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Super Bowl LI: The Streaming Story

Super Bowl LI: The Streaming Story

The big game is over and wow, what a spectacle it was.  Every year, it seems we say that this game was better than the last.  And often, these statements are true.  But Super Bowl LI was, by any measure, extraordinary, breaking many Super Bowl records along the way.  

The Super Bowl is far and away the largest mass audience that tunes in to watch television every year.  But is has also become the biggest (insert term here) event every year.  For many years, that term has been “platform” for new and coolest/oddest/funniest television ad.  Lately, that term has become “online video”.  And year over year, the Super Bowl raises the bar in terms of groundbreaking elements - from the ratings, to the number of people who stream an event, to the use of technology in and around the event.  

This year, Fox Sports broadcast and streamed the Super Bowl.  Overall, the experience for me was good.  Fox did decide to dial back the broadcast frame rate of 720p60 to 720p30, and reduced the top end data rate from 5mbps to 3mbps.  They also used three content delivery networks (CDNs) to reach the anticipated massive audience.  The audience was massive - 113.7 million total watched, which includes streaming (1.7mm) and Fox Deportes (650K).  For reference, last year’s streaming audience topped 1.1 million views across all platforms.  On my end specifically, I had a hard time getting the browser experience to load the first frame of video, but after a second try I was good to go.  As we’ve noted in our Manifesto for Media, time to first frame is critical, especially for the biggest streaming event of the year.  Despite the planning, the stream did stop down for a few minutes in the 4th quarter, recovering after a short time.  Again - delivering on what is largely the biggest event and streaming audience every year is no trivial task, and sometimes even with the most diligent planning by smart organizations can see the occasional hiccup.  That said, the ad experience was spot on where the dynamic ad insertion (DAI) technology worked well to show me different ads in-stream than I was seeing on my television.  With ads playing such a bit part of the game, creatively and functionally - it is safe to say that ad insertion in streams of an event of this magnitude have reached the mainstream.  This is a great development.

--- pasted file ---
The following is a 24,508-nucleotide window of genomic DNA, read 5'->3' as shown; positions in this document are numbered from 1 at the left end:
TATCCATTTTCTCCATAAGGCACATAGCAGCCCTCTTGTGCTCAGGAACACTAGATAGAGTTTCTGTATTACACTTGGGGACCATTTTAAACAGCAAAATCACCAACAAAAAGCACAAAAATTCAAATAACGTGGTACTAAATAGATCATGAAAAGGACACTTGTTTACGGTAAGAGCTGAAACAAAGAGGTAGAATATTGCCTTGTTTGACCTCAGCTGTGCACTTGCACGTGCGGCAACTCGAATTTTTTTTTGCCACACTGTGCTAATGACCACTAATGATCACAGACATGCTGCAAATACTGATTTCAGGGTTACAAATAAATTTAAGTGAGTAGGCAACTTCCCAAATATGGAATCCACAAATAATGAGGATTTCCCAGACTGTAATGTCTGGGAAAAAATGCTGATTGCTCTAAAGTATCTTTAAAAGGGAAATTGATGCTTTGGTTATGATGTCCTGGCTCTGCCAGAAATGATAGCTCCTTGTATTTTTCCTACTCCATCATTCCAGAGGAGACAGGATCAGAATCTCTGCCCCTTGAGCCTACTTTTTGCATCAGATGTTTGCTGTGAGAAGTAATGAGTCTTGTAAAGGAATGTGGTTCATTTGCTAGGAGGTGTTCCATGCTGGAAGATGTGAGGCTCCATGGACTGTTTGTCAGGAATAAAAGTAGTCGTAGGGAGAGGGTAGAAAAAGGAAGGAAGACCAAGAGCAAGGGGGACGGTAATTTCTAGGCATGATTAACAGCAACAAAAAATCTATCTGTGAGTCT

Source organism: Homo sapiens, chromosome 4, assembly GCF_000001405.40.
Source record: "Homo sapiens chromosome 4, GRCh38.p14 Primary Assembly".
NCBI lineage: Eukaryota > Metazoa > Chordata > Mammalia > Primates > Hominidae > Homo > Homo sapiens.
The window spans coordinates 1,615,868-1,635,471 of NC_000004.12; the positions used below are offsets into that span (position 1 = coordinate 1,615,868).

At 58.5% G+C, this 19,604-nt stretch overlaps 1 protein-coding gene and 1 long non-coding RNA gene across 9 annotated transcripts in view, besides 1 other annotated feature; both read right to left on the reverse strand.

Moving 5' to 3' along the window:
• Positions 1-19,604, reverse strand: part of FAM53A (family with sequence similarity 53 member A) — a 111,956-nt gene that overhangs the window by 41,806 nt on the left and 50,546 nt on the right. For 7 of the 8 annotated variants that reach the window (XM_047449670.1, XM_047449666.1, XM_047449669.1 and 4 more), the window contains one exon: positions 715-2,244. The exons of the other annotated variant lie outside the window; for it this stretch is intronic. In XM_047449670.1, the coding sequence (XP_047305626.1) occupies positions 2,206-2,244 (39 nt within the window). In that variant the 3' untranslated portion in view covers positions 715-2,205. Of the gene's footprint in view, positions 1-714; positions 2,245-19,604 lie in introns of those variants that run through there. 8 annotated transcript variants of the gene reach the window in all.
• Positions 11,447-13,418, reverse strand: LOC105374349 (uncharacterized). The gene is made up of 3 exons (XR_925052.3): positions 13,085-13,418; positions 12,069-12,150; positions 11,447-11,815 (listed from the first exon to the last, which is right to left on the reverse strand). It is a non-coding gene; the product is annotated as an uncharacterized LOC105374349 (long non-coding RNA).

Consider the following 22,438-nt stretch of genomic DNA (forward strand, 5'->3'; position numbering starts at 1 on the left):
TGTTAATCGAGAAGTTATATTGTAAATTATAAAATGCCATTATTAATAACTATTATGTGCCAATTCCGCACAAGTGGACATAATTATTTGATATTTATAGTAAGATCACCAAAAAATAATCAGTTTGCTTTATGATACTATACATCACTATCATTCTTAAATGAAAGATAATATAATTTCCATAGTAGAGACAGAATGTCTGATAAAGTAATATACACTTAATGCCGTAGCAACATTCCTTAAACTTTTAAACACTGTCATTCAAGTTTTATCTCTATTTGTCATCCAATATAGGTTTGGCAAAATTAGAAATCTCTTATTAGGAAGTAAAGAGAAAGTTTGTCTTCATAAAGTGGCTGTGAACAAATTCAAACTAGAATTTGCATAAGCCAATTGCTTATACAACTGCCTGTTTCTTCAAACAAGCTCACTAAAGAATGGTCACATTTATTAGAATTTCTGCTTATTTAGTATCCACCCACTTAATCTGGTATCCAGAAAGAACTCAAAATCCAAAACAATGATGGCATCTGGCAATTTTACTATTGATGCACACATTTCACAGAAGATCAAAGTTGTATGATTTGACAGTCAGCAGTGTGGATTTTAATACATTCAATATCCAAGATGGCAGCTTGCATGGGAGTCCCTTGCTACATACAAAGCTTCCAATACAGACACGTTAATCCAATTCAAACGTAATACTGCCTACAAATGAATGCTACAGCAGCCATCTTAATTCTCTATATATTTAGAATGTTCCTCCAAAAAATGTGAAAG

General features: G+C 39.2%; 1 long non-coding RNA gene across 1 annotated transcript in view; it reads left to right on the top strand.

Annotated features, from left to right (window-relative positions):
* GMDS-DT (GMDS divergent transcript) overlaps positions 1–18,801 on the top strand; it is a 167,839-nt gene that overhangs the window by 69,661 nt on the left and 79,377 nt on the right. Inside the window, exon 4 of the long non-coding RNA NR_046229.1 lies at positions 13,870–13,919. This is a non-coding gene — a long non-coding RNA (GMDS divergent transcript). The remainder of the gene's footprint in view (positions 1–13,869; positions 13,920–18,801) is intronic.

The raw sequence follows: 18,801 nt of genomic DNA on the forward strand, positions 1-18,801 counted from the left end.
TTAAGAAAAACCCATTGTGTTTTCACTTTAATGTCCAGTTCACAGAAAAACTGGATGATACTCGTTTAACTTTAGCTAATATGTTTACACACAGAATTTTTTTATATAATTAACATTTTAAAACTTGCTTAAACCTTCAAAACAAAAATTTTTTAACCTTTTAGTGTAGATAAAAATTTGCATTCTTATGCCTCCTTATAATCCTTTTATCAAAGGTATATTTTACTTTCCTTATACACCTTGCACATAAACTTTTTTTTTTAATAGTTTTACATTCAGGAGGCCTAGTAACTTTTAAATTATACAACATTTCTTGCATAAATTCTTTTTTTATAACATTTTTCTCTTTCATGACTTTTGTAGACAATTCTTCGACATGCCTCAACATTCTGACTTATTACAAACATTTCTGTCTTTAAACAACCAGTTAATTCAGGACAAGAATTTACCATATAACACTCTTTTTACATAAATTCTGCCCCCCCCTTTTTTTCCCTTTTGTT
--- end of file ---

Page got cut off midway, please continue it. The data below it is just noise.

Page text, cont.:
As aforementioned, technology played a role in this year’s Super Bowl too.  The halftime show starring Lady Gaga, dazzled many and received rave reviews.  What caught my eye though (literally) were the drones that were part of the performance.  Intel helped coordinate 300 of these flying technological marvels to form shapes like the American flag and, of course, its logo at the end of the show.  Still, this is another impressive use of tech as part of the entertainment experience.  

These are all great indicators for online video.  No doubt some pundits will talk about how the total audience ratings numbers shrink ever so slightly year after year.  But keep in mind that the audience for the big game, as well as most programming, is shifting.  We know and data shows us that audiences are shifting as well as consuming content in a mobile-first scenario.  This trend will do nothing but grow.  The Super Bowl is an annual primer for the year ahead in streaming, and we’re bullish on 2017.  Game on.